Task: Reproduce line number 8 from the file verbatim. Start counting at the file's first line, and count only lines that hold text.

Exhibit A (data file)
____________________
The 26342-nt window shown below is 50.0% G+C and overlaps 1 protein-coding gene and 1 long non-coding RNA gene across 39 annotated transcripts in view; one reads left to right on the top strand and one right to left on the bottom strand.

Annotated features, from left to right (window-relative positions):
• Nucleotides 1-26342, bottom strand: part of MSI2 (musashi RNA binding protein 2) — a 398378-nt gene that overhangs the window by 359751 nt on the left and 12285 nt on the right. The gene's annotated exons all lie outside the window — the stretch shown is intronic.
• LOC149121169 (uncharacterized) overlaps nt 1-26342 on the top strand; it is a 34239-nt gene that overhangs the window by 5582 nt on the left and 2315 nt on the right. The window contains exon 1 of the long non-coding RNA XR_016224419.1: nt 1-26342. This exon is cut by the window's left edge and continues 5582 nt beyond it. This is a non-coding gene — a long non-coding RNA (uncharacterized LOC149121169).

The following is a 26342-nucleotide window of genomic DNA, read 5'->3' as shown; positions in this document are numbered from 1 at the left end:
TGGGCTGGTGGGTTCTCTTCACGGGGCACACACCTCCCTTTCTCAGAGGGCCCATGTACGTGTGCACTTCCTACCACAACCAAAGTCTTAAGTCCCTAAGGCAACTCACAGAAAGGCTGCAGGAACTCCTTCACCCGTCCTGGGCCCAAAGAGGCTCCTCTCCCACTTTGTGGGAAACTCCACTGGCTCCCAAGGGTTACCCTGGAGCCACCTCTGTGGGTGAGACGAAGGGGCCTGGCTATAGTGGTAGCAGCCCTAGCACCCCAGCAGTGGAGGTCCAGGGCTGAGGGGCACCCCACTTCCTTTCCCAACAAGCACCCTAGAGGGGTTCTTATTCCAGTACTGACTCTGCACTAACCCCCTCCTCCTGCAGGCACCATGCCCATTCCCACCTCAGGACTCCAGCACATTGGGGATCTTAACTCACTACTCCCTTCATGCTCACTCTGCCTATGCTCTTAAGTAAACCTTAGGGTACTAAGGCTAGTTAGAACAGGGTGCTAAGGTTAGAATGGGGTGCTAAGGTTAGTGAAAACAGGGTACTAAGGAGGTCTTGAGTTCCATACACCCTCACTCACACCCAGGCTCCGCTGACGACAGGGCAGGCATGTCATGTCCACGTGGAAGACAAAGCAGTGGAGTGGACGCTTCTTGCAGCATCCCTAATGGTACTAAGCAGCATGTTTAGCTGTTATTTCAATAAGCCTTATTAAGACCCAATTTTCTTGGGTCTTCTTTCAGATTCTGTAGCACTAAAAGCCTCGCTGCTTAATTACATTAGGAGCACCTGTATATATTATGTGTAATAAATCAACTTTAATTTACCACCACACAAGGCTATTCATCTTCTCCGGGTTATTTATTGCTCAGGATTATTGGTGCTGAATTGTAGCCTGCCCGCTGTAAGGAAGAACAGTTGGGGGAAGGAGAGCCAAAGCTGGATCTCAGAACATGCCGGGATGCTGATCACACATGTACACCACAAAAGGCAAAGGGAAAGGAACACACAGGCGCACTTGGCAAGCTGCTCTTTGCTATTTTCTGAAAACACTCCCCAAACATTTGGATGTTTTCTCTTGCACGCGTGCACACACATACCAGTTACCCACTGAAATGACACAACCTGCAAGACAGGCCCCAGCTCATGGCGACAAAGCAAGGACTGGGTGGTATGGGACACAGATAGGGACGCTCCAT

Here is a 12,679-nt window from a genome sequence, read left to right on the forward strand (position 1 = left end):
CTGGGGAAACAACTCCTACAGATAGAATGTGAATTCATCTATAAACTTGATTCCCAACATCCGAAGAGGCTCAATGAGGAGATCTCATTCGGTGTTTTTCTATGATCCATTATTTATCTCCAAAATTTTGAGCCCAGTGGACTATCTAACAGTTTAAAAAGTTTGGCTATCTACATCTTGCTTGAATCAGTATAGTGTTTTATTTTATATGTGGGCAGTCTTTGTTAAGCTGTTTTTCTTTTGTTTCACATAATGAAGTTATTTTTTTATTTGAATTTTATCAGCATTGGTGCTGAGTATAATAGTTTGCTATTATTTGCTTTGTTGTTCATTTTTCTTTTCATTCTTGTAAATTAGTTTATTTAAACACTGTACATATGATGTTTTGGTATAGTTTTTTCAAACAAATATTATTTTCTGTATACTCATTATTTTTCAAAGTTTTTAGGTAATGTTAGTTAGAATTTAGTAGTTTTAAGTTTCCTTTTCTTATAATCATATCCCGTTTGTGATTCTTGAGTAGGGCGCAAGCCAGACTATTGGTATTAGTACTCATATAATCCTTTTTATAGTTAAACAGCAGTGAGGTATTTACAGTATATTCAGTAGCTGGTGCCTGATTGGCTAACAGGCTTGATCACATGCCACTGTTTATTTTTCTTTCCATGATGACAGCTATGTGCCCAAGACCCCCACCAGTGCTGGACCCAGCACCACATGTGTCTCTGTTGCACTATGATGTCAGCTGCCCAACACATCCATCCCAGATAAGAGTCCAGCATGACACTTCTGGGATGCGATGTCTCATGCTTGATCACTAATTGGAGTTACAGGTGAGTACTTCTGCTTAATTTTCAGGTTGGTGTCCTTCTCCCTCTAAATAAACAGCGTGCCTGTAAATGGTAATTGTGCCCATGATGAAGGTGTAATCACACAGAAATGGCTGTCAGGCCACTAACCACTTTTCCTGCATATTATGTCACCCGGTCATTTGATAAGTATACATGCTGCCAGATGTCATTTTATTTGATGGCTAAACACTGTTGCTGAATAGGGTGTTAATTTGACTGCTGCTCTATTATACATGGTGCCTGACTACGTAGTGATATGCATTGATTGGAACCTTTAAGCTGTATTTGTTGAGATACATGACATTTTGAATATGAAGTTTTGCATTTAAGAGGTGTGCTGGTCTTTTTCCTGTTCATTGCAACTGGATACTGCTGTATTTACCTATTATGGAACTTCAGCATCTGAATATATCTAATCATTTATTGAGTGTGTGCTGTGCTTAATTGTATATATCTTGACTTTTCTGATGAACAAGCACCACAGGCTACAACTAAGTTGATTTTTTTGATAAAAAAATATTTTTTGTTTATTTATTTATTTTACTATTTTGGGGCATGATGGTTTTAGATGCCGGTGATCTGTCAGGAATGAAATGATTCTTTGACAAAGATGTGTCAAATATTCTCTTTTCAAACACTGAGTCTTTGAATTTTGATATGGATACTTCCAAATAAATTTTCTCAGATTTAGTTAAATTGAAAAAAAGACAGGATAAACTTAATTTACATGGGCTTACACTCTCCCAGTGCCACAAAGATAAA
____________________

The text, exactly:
CTGGGGAAACAACTCCTACAGATAGAATGTGAATTCATCTATAAACTTGATTCCCAACATCCGAAGAGGCTCAATGAGGAGATCTCATTCGGTGTTTTTCTATGATCCATTATTTATCTCCAAAATTTTGAGCCCAGTGGACTATCTAACAGTTTAAAAAGTTTGGCTATCTACATCTTGCTTGAATCAGTATAGTGTTTTATTTTATATGTGGGCAGTCTTTGTTAAGCTGTTTTTCTTTTGTTTCACATAATGAAGTTATTTTTTTATTTGAATTTTATCAGCATTGGTGCTGAGTATAATAGTTTGCTATTATTTGCTTTGTTGTTCATTTTTCTTTTCATTCTTGTAAATTAGTTTATTTAAACACTGTACATATGATGTTTTGGTATAGTTTTTTCAAACAAATATTATTTTCTGTATACTCATTATTTTTCAAAGTTTTTAGGTAATGTTAGTTAGAATTTAGTAGTTTTAAGTTTCCTTTTCTTATAATCATATCCCGTTTGTGATTCTTGAGTAGGGCGCAAGCCAGACTATTGGTATTAGTACTCATATAATCCTTTTTATAGTTAAACAGCAGTGAGGTATTTACAGTATATTCAGTAGCTGGTGCCTGATTGGCTAACAGGCTTGATCACATGCCACTGTTTATTTTTCTTTCCATGATGACAGCTATGTGCCCAAGACCCCCACCAGTGCTGGACCCAGCACCACATGTGTCTCTGTTGCACTATGATGTCAGCTGCCCAACACATCCATCCCAGATAAGAGTCCAGCATGACACTTCTGGGATGCGATGTCTCATGCTTGATCACTAATTGGAGTTACAGGTGAGTACTTCTGCTTAATTTTCAGGTTGGTGTCCTTCTCCCTCTAAATAAACAGCGTGCCTGTAAATGGTAATTGTGCCCATGATGAAGGTGTAATCACACAGAAATGGCTGTCAGGCCACTAACCACTTTTCCTGCATATTATGTCACCCGGTCATTTGATAAGTATACATGCTGCCAGATGTCATTTTATTTGATGGCTAAACACTGTTGCTGAATAGGGTGTTAATTTGACTGCTGCTCTATTATACATGGTGCCTGACTACGTAGTGATATGCATTGATTGGAACCTTTAAGCTGTATTTGTTGAGATACATGACATTTTGAATATGAAGTTTTGCATTTAAGAGGTGTGCTGGTCTTTTTCCTGTTCATTGCAACTGGATACTGCTGTATTTACCTATTATGGAACTTCAGCATCTGAATATATCTAATCATTTATTGAGTGTGTGCTGTGCTTAATTGTATATATCTTGACTTTTCTGATGAACAAGCACCACAGGCTACAACTAAGTTGATTTTTTTGATAAAAAAATATTTTTTGTTTATTTATTTATTTTACTATTTTGGGGCATGATGGTTTTAGATGCCGGTGATCTGTCAGGAATGAAATGATTCTTTGACAAAGATGTGTCAAATATTCTCTTTTCAAACACTGAGTCTTTGAATTTTGATATGGATACTTCCAAATAAATTTTCTCAGATTTAGTTAAATTGAAAAAAAGACAGGATAAACTTAATTTACATGGGCTTACACTCTCCCAGTGCCACAAAGATAAA